Six trains are still suspended which has multiplied the miseries of passengers and rendered hundreds jobless. In this the only solace is that 102 trains are still running, which were ordered to be suspended earlier along with six suspended trains. The Pakistan Railways network consists of 212 trains, if 108 trains are to be suspended, then 104 trains are not at all sufficient to cater to the seventeen crore people of the country. The deprived poor have no road network to travel on. Further road fares are not affordable and reasonable. Trains are the only affordable and economical means to connect people.
This is an irony that the railway ministry, railways management as well as the government of Pakistan are trying to make the people understand that the Pakistan Railway is suffering heavy financial loss, but it is written in the railways record that the railways institution is for the interest of the people. Corruption is at its peak within the railways management which has decided to stop the trains instead of controlling its losses. The railways spend one billion rupees on its VIP saloon services every year which is causing a huge loss to the organisation. According to the railway management they have 540 rail engines, out of which 140 have become out of order, railway workshops are well equipped to fulfil any need of the institution, but worthless rail engines have been brought from other countries which are standing useless. A huge income generating institution has turned into a pauper. The commission mafia is progressing by leaps and bounds. It seems that the government has no composite policy to reform the railways besides demolishing it.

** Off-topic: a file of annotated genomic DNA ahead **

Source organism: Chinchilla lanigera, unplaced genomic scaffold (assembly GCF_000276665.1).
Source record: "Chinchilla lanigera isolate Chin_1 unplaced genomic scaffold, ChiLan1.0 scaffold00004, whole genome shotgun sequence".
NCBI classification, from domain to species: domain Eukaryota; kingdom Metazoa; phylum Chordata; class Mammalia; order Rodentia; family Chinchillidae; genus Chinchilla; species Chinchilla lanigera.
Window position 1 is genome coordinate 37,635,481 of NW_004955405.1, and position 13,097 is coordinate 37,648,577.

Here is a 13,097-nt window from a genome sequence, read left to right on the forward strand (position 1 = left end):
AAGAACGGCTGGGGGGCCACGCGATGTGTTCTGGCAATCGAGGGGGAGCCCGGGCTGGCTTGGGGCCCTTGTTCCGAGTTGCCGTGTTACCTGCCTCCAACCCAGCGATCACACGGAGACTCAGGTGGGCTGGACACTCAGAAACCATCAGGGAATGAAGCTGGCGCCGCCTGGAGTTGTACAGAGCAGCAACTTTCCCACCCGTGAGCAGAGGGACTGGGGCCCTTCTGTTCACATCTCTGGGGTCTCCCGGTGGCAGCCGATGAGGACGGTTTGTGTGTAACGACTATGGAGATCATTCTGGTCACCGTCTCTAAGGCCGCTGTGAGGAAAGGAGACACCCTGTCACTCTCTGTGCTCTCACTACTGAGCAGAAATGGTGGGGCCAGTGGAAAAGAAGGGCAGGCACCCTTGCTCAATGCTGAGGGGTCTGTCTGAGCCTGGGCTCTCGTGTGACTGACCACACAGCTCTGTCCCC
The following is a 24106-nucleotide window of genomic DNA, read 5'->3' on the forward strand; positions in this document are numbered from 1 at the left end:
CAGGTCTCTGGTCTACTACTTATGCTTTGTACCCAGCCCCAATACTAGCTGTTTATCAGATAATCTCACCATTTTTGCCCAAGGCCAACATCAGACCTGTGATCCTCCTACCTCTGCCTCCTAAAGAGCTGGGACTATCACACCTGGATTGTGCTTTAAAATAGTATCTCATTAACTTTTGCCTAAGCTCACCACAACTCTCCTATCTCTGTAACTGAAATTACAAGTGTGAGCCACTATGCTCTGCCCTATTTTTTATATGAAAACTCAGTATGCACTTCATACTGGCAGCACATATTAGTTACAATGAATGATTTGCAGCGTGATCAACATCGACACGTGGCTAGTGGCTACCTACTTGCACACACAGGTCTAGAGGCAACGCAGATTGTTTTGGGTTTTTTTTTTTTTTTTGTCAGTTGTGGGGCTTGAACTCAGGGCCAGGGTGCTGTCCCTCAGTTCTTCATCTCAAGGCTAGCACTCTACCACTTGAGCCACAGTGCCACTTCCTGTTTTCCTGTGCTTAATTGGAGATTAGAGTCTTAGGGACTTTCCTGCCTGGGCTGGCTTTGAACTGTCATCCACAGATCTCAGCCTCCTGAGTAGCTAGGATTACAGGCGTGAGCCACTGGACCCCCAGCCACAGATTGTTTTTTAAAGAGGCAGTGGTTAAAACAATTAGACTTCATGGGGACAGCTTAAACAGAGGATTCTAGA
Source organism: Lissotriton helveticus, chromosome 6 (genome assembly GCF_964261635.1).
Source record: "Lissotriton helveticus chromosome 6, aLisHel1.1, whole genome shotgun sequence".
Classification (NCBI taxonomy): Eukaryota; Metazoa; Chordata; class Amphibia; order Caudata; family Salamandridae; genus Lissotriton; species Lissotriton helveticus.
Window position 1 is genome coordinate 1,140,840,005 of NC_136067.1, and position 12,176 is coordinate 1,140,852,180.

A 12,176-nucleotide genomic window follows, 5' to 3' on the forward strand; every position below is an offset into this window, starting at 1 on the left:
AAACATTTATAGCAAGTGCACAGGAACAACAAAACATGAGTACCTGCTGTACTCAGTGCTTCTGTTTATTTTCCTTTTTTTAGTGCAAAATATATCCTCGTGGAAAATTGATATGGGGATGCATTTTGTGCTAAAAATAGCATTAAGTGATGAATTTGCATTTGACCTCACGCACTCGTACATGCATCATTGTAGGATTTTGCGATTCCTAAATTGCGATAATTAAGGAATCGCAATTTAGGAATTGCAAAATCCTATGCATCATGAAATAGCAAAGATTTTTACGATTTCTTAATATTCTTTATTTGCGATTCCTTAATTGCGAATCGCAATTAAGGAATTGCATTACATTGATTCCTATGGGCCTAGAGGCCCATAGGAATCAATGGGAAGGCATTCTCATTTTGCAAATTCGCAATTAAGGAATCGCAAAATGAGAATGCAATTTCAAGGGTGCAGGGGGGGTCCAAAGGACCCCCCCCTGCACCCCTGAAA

Shaukat Ali Chaudhry is Secretary General, Pakistan Mazdoor Mahaz